Aside from failing to provide the Court or the plaintiffs with the projected new execution protocol, defendants’ professed “voluntary” changes utterly fail to address two of the more obvious constitutional deficiencies with their lethal injection procedures: (1) the continued use of untrained and insufficiently competent medical technicians to make the insertions of the intravenous (“IV”) catheters into the inmate’s veins; and (2) the continued failure to place any reasonable and humane limitations, indeed any limitations, on how long these incompetent technicians will be permitted to poke and stick the inmate before they (or their defendant-supervisors) will finally acknowledge that they have gone too far and must stop. In other words, the purported “voluntary” changes do not address the prolonged venous access problems that plagued Romell Broom’s execution on September 15, 2009, and which are detailed at length in the record before the district court and in the motion for summary judgment that Biros (and the other plaintiffs) have filed in the district court.
Another totally undeveloped factual issue relevant to mootness is how long will it take for Biros to die from the dose of sodium thiopental contemplated by the alleged “voluntary” changes? Will it be “quick and painless” as unambiguously required by Ohio Rev. Code § 2949.22(A)? This Court shouldn’t guess about these matters.
The use of “midazolam” in combination with “40 mg of hydromorphone” is also a total mystery as to how it will impact Biros or any other inmate. Will these drugs bring about death? Will such a death be painless? Will such a death be quick? Will it take many minutes or many hours before death occurs? Will these drugs allow for a dignified death, or will the death be ugly and undignified as the inmate vomits all over himself and/or convulses with hallucinations caused by the powerful opiate? If administration of sodium thiopental begins but cannot be maintained on an inmate because of IV access issues (see, e.g., Joseph Clark), how does a human body react when subjected to large doses of both sodium thiopental and hydromorphone? There is no evidence presented by the defendants on any of these important issues. This Court shouldn’t guess about them. There is nothing in the record from which it could make a guess in any event. These issues are totally undeveloped.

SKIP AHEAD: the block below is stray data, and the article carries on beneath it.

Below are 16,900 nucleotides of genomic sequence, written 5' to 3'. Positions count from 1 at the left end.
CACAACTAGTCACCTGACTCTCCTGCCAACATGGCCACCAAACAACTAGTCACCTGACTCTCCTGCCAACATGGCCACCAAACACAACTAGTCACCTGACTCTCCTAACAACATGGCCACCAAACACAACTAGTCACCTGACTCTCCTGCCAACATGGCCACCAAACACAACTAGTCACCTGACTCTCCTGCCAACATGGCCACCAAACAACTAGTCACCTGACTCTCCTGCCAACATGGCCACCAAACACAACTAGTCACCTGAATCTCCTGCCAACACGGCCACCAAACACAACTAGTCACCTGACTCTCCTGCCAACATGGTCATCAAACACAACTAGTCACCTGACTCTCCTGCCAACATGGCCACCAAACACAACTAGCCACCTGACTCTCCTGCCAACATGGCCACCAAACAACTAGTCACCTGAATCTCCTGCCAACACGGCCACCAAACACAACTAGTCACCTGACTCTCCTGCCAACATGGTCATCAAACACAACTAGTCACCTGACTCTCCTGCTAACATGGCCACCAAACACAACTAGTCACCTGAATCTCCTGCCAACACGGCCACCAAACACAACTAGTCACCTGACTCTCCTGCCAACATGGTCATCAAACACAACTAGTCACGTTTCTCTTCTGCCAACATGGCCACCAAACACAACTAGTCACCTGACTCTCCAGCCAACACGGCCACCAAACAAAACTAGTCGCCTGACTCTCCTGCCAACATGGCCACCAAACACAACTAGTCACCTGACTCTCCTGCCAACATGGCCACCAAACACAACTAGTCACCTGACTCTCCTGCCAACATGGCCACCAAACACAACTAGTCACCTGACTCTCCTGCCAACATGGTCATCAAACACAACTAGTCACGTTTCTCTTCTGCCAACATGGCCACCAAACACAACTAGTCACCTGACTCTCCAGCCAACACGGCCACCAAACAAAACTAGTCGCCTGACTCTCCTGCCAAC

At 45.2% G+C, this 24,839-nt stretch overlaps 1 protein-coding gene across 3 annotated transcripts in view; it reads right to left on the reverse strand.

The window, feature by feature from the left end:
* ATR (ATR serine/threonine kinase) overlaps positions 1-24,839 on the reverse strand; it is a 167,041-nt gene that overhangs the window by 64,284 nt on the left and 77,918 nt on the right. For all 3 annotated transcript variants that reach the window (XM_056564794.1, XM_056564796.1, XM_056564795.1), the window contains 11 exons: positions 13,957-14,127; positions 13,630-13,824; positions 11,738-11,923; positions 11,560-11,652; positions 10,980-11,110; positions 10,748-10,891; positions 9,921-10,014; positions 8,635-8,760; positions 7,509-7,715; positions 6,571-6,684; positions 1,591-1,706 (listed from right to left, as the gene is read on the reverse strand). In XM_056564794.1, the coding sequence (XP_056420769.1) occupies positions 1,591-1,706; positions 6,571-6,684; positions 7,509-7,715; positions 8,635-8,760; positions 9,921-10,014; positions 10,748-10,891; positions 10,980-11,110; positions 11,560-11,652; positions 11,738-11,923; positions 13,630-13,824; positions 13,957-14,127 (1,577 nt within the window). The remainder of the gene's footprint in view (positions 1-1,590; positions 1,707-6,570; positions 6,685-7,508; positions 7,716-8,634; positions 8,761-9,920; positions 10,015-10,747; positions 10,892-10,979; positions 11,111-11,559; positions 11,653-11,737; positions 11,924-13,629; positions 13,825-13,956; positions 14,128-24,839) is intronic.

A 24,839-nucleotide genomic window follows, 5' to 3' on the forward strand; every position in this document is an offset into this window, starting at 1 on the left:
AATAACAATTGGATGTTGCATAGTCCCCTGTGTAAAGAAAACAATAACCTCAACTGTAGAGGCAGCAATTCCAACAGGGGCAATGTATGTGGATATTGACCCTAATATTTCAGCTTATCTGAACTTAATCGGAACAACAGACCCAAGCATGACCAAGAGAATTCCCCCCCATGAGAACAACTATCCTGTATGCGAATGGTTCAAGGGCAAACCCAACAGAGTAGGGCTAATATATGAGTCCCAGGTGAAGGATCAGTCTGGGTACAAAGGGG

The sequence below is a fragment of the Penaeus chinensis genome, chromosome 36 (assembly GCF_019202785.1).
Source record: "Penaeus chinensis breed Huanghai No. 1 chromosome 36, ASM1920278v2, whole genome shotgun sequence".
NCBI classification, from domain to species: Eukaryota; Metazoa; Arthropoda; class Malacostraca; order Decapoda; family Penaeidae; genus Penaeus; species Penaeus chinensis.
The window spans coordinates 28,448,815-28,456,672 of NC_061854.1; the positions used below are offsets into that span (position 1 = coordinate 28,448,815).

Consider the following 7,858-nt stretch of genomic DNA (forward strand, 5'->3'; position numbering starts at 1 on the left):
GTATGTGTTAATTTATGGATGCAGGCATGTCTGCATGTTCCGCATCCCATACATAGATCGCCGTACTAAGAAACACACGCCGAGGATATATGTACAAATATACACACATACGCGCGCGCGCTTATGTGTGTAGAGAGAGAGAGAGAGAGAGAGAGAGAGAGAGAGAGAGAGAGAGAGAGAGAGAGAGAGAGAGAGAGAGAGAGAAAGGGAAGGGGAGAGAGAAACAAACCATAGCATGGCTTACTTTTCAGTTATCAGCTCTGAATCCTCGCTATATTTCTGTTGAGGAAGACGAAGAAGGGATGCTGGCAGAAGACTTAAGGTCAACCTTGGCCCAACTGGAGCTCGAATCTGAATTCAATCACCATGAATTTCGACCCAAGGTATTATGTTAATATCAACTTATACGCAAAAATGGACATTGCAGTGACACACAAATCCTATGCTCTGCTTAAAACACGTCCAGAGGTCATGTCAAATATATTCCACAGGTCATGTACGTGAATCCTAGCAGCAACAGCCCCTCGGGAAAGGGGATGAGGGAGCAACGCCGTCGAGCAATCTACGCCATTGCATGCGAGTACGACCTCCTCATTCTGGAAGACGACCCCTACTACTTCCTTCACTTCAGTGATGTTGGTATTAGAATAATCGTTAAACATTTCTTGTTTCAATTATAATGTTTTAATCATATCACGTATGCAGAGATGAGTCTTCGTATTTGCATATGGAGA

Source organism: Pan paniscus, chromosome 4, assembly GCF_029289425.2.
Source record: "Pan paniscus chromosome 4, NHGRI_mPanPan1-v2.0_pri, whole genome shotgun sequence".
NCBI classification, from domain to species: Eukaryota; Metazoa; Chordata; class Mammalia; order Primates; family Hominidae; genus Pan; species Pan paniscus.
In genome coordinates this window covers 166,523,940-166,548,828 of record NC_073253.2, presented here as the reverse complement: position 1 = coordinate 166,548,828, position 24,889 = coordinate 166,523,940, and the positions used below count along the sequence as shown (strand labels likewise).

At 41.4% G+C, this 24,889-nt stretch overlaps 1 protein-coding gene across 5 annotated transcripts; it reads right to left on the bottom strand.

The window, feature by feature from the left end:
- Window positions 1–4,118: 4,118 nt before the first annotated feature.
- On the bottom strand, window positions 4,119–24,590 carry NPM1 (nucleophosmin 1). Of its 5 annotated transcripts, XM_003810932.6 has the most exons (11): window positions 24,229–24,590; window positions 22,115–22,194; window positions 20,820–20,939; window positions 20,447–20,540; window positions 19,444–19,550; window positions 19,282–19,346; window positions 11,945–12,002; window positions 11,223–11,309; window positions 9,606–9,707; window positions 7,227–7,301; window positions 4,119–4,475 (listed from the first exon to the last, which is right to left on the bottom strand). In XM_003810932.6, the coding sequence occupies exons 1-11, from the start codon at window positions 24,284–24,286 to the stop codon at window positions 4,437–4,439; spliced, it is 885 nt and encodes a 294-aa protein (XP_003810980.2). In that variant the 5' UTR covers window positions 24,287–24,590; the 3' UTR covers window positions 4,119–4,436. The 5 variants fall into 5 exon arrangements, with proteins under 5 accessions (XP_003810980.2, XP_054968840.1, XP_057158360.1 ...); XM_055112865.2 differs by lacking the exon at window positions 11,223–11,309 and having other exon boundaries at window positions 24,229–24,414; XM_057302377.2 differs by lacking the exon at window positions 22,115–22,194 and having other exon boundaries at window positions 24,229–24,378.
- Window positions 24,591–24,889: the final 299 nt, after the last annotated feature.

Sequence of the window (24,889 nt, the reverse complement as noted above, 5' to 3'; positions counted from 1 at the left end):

Also undeveloped is the question of why the defendants have elected to use a massive injection of “midazolam” and “hydromorphone” as a “back-up” in the event they encounter problems with peripheral IV access to the inmate’s circulatory system. Have they been provided with any evidence that the usage of these drugs in an execution will result in a humane death? If so, where is that evidence? Has it been tested? Is it reliable? Is it credible? Is the execution team competent to administer these drugs and to monitor their course and effects? Have they received any training on these drugs? When and where?
Surely if the defendants had chosen as a “back-up” the use of a gunshot to the inmate’s head, there would be no legitimate basis for alleging that such a “voluntary” change moots Biros’s Eighth and Fourteenth Amendment claims. Yet, there is nothing in the record on which this Court can make any legitimate determination as to whether the “back-up” they have selected is as or more constitutionally problematic than a gunshot to the head or any other hypothetical back-up.